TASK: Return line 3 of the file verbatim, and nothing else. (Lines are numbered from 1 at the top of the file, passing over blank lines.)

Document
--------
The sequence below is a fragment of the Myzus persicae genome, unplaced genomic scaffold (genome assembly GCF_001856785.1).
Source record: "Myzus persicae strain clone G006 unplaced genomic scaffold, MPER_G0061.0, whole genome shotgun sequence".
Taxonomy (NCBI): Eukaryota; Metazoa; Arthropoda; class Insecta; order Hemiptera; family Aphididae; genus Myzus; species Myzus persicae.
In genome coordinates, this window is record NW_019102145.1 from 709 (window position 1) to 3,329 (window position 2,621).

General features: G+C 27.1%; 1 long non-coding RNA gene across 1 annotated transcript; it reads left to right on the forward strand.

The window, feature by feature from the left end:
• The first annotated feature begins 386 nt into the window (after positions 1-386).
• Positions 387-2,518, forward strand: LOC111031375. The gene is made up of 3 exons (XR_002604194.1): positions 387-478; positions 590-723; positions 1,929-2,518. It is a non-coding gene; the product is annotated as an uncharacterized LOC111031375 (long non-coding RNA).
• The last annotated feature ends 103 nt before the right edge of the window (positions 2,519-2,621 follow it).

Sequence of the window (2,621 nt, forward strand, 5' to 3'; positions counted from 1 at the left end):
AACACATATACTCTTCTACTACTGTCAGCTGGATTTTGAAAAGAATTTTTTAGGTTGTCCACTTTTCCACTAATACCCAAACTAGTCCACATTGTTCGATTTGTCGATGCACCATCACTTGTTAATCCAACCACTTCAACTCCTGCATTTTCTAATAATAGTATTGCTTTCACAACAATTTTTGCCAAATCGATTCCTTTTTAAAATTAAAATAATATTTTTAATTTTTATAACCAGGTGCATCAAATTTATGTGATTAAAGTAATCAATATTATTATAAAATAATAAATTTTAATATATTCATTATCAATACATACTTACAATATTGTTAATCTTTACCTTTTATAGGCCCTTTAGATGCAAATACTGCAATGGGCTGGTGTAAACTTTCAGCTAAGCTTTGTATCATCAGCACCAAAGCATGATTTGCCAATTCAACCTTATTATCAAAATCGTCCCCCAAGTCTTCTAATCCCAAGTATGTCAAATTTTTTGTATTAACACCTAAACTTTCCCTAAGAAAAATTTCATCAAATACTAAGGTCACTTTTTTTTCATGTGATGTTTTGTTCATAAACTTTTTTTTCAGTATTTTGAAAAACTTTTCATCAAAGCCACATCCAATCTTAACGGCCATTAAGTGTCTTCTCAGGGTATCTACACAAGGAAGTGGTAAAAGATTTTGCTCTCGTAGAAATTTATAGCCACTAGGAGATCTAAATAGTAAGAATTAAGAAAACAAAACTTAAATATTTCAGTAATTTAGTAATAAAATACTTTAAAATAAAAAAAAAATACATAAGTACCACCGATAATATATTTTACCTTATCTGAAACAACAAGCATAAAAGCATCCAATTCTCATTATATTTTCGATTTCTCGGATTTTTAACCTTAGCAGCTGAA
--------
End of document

Taxonomy (NCBI): Eukaryota; Metazoa; Arthropoda; class Insecta; order Hemiptera; family Aphididae; genus Myzus; species Myzus persicae.